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Moving the Hips: Fluidity More with Les


W


hen you see the best equine ath- letes performing, you’ll notice that although they exhibit tremendous


power, every movement is fl uid and relaxed. There is no tension or stiff ness anywhere. If this type of performance is your ultimate goal, the fi rst thing you need to check on is your own riding. When you ride, are you fl uid and relaxed, with no tension or stiff - ness anywhere? Many novice riders get so focused on what they want their horses to do that they forget about themselves. Soon they end up carrying a lot of tension in


Foundation Training for the Performance Horse with Les Vogt


Les Vogt has won more than 15 World Championships, including two wins at the NRCHA Snaffle Bit Futurity. Today Les focuses is giving clinics around the world and developing products for the performance horseman. To learn more about Les and to see his clinic schedule, visit www.lesvogt.com.


diff erent parts of their body, shoulders in particular and your horse will respond to your tension. Stiff ness in the rider results in movements and cues that are laborious and abrupt instead of smooth and fl owing, and the end result will be resistance and stiff - ness in the horse. This is why many of the exercises in this part of the program we’re looking at in July and August issues are designed to help you develop your cues until they almost happen on their own so you can stay relaxed and responsive in the saddle. Be happy with just a few steps at a time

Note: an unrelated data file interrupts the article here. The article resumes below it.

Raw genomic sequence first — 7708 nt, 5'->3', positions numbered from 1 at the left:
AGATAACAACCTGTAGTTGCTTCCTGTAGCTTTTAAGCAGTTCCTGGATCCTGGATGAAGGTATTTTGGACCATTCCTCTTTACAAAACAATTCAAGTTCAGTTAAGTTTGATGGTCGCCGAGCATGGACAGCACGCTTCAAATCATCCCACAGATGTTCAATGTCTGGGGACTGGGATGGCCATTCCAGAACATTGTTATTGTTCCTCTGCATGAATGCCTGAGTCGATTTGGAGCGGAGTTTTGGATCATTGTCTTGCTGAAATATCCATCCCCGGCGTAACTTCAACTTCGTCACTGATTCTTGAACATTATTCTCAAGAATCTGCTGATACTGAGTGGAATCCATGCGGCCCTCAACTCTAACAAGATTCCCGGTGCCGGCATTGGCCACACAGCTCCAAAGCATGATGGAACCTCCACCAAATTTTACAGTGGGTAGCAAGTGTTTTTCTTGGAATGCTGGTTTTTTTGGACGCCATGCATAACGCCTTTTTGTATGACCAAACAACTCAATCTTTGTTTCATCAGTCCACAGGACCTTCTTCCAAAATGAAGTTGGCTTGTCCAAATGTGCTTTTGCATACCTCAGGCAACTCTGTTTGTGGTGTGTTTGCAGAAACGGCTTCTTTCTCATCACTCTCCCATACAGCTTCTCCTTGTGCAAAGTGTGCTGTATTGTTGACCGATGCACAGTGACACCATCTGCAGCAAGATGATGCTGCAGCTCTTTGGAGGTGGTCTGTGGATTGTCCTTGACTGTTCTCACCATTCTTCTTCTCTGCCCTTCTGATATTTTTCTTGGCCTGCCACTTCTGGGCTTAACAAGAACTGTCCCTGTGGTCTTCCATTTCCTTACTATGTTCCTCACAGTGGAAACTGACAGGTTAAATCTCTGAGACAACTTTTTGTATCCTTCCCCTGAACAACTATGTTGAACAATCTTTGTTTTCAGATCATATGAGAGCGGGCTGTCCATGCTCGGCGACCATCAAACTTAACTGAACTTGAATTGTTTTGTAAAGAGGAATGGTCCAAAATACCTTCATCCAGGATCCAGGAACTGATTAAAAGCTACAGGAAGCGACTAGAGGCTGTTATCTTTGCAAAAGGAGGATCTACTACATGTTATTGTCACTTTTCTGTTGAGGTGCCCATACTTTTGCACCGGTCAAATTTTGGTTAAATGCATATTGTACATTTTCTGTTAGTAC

because this is a diffi cult exercise for your horse. As he gets bet er at it you’ll be able to go further and even try it at the trot. If you fi nd that he’s not moving his ribs away from your leg as you’d like, go back to the fence to tune him up. By the time you’re done with this level, you should be able to two-track the entire diagonal length of your arena. But plan on taking at least a month to get there!.


–Les


4 3


switch leg, move into “B” position


the horse should maintain a lit le forward motion as he moves sideways


move leg back into “C” position


you may need to check with inside rein: maintain enough contact to keep the shoulder from leading


FROM EXERCISE 3 TO 4


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